Part of Athy’s developing cultural heritage is the Heritage Centre located on the ground floor of the town’s 18th century market house. Of course that building is no longer used for the purposes for which it was erected in the 1720s for butter markets and egg markets, once the mainstay of the local farming economy, have now long disappeared. Today the supermarkets have taken the place of the enclosed and open markets for which Athy was famous during the 18th and 19th centuries. It was a time when the Shambles leading off the market square was the only place licensed for the sale of meat. Now the Shambles remains in name only, the narrow passageway which led to the mill race running from the eastern side of White’s Castle having long succumbed to development. The entrance to the Shambles is all that now remains of Athy’s historic meat market.
The 1820s saw the abandonment of the mill race which when filled in gave us, with the subsequent demolition of St. Michael’s Church, a through road leading from Emily Row to Crom a Boo bridge. The subsequent reshaping of the town centre and the development of Athy’s quay walls brought a lot of commercial activity with boats docking to unload their cargos at what was previously the slob lands of the medieval town of Athy.
The old market house, now known as the Town Hall, is quite a magnificent building, providing a picturesque backdrop to Emily Square. The large open space backed by the attractive early 18th century building provides Athy with a very handsome town centre. There are very few comparable town centres in any provincial town in Ireland and locating the Heritage Centre in the Town Hall was, and continues to be, a wonderful addition to the urban landscape of the town.
The Heritage Centre is but one of several important elements of the cultural and social life of the town. Its importance to our understanding of Athy’s past cannot be overestimated. Nor should we ignore the relevance of seeing the cultural development of our community in terms of what has occurred in the past. We must learn to appreciate what has been done by those who have gone before us and to understand that every generation makes a contribution to the wellbeing of the community. The Heritage Centre stands as the focal point for our looking back at past generations. In doing so we can acknowledge and understand the contribution that those generations have made and hopefully we will learn from what has gone before.
The Heritage centre which has been operating for the past 14 years relies financially for the most part on public contributions made through Athy Town Council and Kildare County Council. I saw public contributions because the funding for both Councils comes from the public purse, largely by way of rates and taxes. The other source of funding for the Heritage Centre is from visitor’s admission fees and over the years we have witnessed an increasing number of visitors, including many overseas visitors, stopping off in Athy to visit the Heritage Centre.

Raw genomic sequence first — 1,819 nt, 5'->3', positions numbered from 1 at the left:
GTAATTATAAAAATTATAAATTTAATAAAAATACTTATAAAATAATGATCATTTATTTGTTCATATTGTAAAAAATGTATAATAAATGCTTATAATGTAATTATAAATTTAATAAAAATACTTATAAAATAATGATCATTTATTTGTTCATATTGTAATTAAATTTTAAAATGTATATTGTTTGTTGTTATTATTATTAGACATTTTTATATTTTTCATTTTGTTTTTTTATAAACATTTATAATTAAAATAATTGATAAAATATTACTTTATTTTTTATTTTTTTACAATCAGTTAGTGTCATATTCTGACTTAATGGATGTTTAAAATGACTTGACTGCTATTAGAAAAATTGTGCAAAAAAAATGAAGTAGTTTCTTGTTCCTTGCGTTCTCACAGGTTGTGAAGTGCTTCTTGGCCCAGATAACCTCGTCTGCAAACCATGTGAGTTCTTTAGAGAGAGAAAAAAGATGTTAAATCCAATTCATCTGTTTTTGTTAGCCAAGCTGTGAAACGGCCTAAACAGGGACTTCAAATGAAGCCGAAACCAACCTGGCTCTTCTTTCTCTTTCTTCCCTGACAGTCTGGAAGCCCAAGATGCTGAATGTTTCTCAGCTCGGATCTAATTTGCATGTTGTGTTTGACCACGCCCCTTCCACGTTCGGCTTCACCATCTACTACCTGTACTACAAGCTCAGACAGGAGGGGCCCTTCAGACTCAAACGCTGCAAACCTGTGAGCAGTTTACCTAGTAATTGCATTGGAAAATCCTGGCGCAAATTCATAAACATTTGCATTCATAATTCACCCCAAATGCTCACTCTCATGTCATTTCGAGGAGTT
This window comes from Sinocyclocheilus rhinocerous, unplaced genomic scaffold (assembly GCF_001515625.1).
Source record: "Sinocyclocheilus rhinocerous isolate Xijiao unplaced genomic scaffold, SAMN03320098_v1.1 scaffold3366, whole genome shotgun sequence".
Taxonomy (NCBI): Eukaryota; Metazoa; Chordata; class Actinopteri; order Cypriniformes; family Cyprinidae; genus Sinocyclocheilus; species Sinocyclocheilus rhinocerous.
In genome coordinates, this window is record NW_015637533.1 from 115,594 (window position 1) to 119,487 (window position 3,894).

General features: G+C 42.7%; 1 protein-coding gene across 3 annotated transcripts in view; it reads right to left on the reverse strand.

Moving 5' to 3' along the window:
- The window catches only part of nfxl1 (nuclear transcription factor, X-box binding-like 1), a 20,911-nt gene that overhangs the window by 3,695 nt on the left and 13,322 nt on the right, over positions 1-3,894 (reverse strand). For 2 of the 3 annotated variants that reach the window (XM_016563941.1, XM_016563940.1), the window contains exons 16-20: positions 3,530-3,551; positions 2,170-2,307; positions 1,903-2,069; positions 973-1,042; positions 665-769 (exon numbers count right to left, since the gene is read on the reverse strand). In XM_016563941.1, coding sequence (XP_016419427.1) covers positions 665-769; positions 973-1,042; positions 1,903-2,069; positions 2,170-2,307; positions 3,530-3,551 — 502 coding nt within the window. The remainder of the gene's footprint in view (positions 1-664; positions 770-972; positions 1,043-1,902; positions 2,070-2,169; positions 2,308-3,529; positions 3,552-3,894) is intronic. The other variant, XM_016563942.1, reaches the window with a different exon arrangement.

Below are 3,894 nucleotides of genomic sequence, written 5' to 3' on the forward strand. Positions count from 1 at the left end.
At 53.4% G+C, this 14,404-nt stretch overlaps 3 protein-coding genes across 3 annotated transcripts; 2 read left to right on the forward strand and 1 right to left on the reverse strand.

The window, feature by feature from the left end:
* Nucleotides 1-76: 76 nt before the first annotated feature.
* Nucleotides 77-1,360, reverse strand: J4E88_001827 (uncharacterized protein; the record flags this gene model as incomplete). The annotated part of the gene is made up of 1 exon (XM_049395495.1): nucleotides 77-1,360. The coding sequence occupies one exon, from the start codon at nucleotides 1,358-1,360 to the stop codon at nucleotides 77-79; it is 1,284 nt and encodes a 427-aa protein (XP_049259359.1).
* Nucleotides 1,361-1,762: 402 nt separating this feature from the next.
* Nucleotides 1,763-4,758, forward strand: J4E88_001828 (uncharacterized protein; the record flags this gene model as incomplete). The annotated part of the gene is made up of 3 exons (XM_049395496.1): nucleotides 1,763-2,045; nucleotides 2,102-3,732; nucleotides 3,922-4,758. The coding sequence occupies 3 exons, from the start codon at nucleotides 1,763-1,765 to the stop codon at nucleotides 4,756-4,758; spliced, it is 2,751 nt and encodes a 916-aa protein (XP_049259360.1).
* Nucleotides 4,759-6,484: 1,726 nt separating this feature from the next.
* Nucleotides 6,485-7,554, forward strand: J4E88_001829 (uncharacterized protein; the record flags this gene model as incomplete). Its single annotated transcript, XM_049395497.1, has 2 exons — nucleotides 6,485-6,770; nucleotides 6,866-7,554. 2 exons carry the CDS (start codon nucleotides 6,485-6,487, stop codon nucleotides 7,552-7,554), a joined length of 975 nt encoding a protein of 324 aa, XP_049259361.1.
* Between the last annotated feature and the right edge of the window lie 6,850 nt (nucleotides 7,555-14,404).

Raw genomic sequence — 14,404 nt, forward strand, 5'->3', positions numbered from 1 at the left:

In recent times a Friends of Athy Heritage Centre group was set up to help raise funds to facilitate the purchase of historical artefacts and material for the centre. The Friends group is quite separate from the Heritage Centre itself and is specifically intended to help the centre to enhance and add to the exhibitions relating to the history of Athy and district.
Over the years the Centre has been a recipient of many generous donations, all of which have added to our knowledge and understanding of the town’s history. Sometimes it is necessary and indeed desirable to supplement that material with items made available for purchase and hence the necessity for a group such as the Friends of the Heritage Centre.
Membership of the Friends of the Centre gives unlimited access to the Heritage Centre and each Friend receives a quarterly newsletter outlining news of the Centre and events scheduled to take place. Corporate as well as individual membership is available and details can be had by contacting the Heritage Centre on (059) 8633075.
Last week I mentioned the need for a history of Athy G.A.A. Club and days later I was in the local history department of Newbridge Library looking for press reports on the death of John ‘Skurt’ Doyle. ‘Skurt’ who was a superb sportsman played for Athy G.A.A. club as well as the county senior team and in later years played rugby for Athy. He died aged 68 years on 18th July 1953. A very popular and well known man in Athy, ‘Skurt’s’ passing received, to my surprise, scant coverage in the local newspapers. I’d like to hear from anyone who may have photographs or background knowledge of John ‘Skurt’ Doyle, as his many sporting achievements deserve to be recorded. Let me know if you can help.